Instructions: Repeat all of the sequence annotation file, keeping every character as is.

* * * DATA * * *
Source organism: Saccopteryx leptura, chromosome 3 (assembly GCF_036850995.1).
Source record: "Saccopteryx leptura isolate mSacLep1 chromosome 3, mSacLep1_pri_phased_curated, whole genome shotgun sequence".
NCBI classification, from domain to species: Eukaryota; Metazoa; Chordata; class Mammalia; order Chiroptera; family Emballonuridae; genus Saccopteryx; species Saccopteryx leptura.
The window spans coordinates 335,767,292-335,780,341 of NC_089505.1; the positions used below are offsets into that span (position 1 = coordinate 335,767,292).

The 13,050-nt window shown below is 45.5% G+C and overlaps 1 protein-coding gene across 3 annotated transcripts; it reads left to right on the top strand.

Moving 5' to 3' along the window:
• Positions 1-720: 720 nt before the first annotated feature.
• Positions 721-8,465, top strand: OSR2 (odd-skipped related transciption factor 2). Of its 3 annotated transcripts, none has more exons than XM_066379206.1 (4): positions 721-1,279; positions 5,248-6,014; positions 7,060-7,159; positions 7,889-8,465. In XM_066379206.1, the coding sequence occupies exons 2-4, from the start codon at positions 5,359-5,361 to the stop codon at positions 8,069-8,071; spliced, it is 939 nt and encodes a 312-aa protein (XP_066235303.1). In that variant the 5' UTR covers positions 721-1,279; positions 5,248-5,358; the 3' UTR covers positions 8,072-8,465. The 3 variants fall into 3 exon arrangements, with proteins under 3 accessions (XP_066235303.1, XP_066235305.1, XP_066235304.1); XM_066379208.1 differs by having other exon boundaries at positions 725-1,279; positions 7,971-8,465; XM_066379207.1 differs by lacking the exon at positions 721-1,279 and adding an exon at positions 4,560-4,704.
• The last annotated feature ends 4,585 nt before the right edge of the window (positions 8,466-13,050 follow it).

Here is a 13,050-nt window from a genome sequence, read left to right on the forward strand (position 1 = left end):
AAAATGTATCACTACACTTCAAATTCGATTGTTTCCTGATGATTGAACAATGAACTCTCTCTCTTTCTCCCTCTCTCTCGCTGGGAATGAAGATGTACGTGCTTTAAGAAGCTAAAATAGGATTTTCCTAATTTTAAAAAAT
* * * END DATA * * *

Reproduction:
Source organism: Saccopteryx leptura, chromosome 3 (assembly GCF_036850995.1).
Source record: "Saccopteryx leptura isolate mSacLep1 chromosome 3, mSacLep1_pri_phased_curated, whole genome shotgun sequence".
NCBI classification, from domain to species: Eukaryota; Metazoa; Chordata; class Mammalia; order Chiroptera; family Emballonuridae; genus Saccopteryx; species Saccopteryx leptura.
The window spans coordinates 335,767,292-335,780,341 of NC_089505.1; the positions used below are offsets into that span (position 1 = coordinate 335,767,292).

The 13,050-nt window shown below is 45.5% G+C and overlaps 1 protein-coding gene across 3 annotated transcripts; it reads left to right on the top strand.

Moving 5' to 3' along the window:
• Positions 1-720: 720 nt before the first annotated feature.
• Positions 721-8,465, top strand: OSR2 (odd-skipped related transciption factor 2). Of its 3 annotated transcripts, none has more exons than XM_066379206.1 (4): positions 721-1,279; positions 5,248-6,014; positions 7,060-7,159; positions 7,889-8,465. In XM_066379206.1, the coding sequence occupies exons 2-4, from the start codon at positions 5,359-5,361 to the stop codon at positions 8,069-8,071; spliced, it is 939 nt and encodes a 312-aa protein (XP_066235303.1). In that variant the 5' UTR covers positions 721-1,279; positions 5,248-5,358; the 3' UTR covers positions 8,072-8,465. The 3 variants fall into 3 exon arrangements, with proteins under 3 accessions (XP_066235303.1, XP_066235305.1, XP_066235304.1); XM_066379208.1 differs by having other exon boundaries at positions 725-1,279; positions 7,971-8,465; XM_066379207.1 differs by lacking the exon at positions 721-1,279 and adding an exon at positions 4,560-4,704.
• The last annotated feature ends 4,585 nt before the right edge of the window (positions 8,466-13,050 follow it).

Here is a 13,050-nt window from a genome sequence, read left to right on the forward strand (position 1 = left end):
AAAATGTATCACTACACTTCAAATTCGATTGTTTCCTGATGATTGAACAATGAACTCTCTCTCTTTCTCCCTCTCTCTCGCTGGGAATGAAGATGTACGTGCTTTAAGAAGCTAAAATAGGATTTTCCTAATTTTAAAAAAT